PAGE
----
Normally we're able to pour garage slabs all the way to Thanksgiving. This year however, Mother Nature didn't cooperate. This November was so cold we had to stop pouring garage slabs and wait for warmer weather. We still needed to get a couple of jobs done so we went into cold weather mode.
First, a Warning about de-icing chemicals
At this point I want to remind all my customers to keep deicing chemicals off the surface of all exterior concrete during the first winter, especially your garage slab and driveway. Deicers can lead to spalling of newer concrete. In fact I'd recommend never putting de-icing chemicals on your concrete, but that's just me!
Cold weather concrete
The first thing for cold weather construction is to protect the ground from freezing. Never, I mean never place concrete on frozen ground.
We can control the concrete temperature for proper curing but not the ground so its critical we don't allow the ground to freeze.
To accomplish this we cover the ground with insulated cement curing blankets with an R-value of 5. Then we cover the blankets with a standard blue tarp or black poly to keep any snow or rain off the area we want to work. Don't worry if it snows, in fact several inches of snow or more will act as natural insulation, keeping the ground that much warmer.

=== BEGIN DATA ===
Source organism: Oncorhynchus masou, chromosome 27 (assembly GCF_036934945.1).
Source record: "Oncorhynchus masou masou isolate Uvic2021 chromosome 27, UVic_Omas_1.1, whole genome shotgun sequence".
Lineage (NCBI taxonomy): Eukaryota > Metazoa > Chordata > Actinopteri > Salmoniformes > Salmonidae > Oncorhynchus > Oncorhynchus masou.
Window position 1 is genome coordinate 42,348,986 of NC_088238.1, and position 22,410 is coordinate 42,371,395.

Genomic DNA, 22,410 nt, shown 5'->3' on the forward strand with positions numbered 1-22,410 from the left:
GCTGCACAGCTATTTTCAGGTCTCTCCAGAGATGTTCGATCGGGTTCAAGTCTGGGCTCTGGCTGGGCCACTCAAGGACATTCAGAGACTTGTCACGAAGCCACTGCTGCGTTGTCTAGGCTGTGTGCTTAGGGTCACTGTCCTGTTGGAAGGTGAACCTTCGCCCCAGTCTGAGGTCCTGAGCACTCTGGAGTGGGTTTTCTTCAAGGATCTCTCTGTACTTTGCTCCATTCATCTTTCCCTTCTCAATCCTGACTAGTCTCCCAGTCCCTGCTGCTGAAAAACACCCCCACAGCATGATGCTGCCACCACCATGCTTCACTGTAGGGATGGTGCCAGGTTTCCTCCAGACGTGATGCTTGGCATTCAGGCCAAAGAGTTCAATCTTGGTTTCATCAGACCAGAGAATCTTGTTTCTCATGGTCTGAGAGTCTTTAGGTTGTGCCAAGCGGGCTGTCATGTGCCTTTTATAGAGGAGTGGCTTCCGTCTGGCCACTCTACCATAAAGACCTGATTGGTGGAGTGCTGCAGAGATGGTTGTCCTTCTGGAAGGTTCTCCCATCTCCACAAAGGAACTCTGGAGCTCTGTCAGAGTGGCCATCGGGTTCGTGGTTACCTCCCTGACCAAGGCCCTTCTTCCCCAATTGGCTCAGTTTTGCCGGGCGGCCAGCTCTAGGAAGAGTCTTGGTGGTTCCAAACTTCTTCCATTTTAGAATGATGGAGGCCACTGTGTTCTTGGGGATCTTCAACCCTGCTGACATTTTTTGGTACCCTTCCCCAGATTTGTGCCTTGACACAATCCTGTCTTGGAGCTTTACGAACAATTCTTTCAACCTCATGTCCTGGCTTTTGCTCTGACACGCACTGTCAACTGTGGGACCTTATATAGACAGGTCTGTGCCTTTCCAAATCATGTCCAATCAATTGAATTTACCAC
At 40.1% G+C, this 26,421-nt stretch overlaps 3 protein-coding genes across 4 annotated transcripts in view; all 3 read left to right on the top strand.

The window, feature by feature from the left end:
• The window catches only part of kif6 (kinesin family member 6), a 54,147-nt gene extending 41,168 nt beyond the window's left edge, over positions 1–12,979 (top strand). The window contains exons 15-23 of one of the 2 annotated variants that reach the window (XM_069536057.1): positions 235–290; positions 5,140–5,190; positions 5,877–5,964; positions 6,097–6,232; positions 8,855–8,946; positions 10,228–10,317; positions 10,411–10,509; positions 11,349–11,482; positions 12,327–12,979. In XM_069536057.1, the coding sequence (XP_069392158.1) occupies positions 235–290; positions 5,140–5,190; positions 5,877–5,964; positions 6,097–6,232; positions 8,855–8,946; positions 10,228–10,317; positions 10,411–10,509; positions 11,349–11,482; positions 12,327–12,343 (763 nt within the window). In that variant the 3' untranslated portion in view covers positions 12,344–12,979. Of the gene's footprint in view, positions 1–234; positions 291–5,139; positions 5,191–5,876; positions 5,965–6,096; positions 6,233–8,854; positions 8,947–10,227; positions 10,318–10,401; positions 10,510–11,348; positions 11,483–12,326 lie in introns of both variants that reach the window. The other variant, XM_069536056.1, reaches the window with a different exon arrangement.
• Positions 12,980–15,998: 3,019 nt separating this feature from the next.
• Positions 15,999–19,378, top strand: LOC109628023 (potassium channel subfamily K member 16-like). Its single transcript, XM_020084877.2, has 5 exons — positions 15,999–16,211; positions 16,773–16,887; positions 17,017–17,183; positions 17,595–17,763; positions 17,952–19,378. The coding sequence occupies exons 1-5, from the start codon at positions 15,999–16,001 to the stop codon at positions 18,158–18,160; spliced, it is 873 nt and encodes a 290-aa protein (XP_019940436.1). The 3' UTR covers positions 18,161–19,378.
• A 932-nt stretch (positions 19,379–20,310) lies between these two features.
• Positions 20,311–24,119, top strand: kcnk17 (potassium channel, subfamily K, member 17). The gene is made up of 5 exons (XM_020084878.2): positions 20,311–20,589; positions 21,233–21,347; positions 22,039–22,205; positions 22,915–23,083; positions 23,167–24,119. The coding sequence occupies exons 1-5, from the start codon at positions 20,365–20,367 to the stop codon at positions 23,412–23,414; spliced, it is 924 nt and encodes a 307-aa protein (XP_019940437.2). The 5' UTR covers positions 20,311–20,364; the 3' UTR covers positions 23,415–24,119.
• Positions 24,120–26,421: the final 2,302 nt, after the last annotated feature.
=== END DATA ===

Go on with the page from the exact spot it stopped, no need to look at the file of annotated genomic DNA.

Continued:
Then you pray and wait for warmer weather. As long as the ground doesn’t freeze you can still pour when the temperature gets above 32 degrees.
Once the slab has been poured we need to protect it until the concrete can handle the cold on its own.
Once the concrete has gained strength to 500-psi compressive strength it can handle the cold on its own. If the concrete stays at 50 degrees or more it should reach 500-psi compressive strength the second day. Its important to note, we're not talking about 50 degrees air temperature we're talking about 50 degrees cement temperature.
Cold Weather Garage Slab Mix
- Cemstone, our ready mix producer will use hot water heated to about 65 degrees when it leaves the plant.
- We'll order a slump at or less than 4.
- We'll use air-entrained concrete to reduce bleeding and protect the slab from freeze thaw cycles.
- Concrete accelerators may be used to get the cement to set up faster.
- To make the chemical reaction hotter we'll add extra cement. Typically we'll use (high-early strength) cement, which hydrates more quickly.
In Conclusion, is a slab poured in cold weather as strong as one poured in May?
At the end of the day, after all the precautions I'm often asked if cold weather cement will be as strong as other cement? The answer is YES.
Although concrete gains strength more slowly, the overall strength of cold weather cured concrete will be the same as concrete cured at 70 degrees. It just happens at a slower rate.